February 22, 2017
So this episode needs little explanation, being well-known, even to those living under literal rocks, as Trek’s Clumsiest Racial Prejudice Metaphor, but just in case you were unsure about where we were, here’s a reminder:
This episode gets a score of slightly below 50% for, okay, explicitly tackling an extremely controversial, extremely relevant issue of the day, but, uh, totally blowing everything by implying that the faults on both sides are equal. I mean, we’re sure the censors of the day played a role in swaying the message in a more “level” direction, but it would have gotten a better score if the episode had spent slightly more time on driving home Genocide Is Morally Indefensible Regardless of the Circumstances versus handwaving via Oh Well It’s All Descended Into Chaos Now We Are All at Fault. Let’s be clear, kids: genocide and activism against genocide are not morally equivalent.
Basically this whole episode boils down into a pretty toothless object lesson about how hate is bad, hate just ends in death and destruction and extinction and rational beings descending into unending violence, which okay, sounds very Star Trek, but I guess our standards have been ruined by Jean-Luc Picard’s much more sensitive and intelligent take on things as they hover over the burning, lifeless planet Cheron.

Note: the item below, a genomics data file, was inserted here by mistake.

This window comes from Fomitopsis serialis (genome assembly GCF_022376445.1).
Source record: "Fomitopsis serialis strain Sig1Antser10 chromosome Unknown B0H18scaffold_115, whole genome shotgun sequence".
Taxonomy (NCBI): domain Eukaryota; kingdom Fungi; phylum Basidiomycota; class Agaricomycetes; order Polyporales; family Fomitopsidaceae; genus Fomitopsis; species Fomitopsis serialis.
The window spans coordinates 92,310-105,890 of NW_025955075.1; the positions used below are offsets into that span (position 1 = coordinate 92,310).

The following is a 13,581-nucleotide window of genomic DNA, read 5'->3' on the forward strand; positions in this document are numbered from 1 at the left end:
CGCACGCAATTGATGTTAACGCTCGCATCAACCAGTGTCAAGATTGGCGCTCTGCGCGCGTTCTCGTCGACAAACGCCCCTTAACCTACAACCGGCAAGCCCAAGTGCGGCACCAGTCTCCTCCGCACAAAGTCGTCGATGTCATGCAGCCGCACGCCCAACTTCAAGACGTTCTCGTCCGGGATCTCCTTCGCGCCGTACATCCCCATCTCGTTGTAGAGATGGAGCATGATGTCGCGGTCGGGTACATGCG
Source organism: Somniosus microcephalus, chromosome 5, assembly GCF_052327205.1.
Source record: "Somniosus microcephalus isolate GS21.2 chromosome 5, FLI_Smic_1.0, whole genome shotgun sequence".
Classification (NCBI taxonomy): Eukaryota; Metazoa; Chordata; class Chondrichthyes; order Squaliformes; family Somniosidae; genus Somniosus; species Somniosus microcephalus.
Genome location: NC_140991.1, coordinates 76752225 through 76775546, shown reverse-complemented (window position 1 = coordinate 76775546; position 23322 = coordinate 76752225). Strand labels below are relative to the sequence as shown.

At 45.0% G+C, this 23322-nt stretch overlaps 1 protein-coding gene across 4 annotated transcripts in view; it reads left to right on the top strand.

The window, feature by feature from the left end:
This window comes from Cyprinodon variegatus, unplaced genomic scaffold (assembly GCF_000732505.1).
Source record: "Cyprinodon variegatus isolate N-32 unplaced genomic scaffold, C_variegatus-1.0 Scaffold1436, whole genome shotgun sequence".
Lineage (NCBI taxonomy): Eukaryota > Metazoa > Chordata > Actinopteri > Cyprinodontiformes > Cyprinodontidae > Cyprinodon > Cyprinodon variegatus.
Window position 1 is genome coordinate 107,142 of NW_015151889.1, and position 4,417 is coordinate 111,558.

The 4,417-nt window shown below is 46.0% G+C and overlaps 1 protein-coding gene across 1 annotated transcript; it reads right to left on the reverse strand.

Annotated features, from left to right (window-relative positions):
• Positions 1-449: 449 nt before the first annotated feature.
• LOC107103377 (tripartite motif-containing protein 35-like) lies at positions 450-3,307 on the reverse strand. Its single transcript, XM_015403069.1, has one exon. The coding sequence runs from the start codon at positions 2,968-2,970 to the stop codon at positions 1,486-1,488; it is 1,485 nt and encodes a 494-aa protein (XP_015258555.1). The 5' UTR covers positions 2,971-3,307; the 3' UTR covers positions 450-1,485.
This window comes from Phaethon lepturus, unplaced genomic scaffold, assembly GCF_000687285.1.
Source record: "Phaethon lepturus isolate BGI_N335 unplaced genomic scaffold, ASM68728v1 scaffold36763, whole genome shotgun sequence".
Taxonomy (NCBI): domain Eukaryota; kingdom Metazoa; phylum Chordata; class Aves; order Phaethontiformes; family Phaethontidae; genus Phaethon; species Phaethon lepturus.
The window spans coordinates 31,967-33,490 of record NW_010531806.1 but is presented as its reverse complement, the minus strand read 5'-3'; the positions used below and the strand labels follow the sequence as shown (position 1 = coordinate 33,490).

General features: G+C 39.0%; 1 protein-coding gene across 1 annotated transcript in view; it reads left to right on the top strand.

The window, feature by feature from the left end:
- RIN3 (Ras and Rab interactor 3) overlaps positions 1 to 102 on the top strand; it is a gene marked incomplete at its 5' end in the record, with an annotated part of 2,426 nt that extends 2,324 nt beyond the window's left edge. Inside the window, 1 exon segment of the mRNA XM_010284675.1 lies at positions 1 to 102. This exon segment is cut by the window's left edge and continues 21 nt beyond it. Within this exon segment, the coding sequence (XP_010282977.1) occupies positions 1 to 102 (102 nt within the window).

Although in fairness, I can easily imagine all the later captains taking one last look at these two assholes who decided that the last thing they wanted to do with their existence as the final two members of their species was to chase each other through the smoldering corpse of their dead homeworld, and peacing out back to Earth, like Kirk does, though I like to imagine JLP would have given us a better speech than Spock’s boiling-down to the fact that “extreme viewpoints are illogical,” because okay, yeah, but guys? Genocide. Gen-o-cide. Jeez.
June 23, 2017
June 14, 2017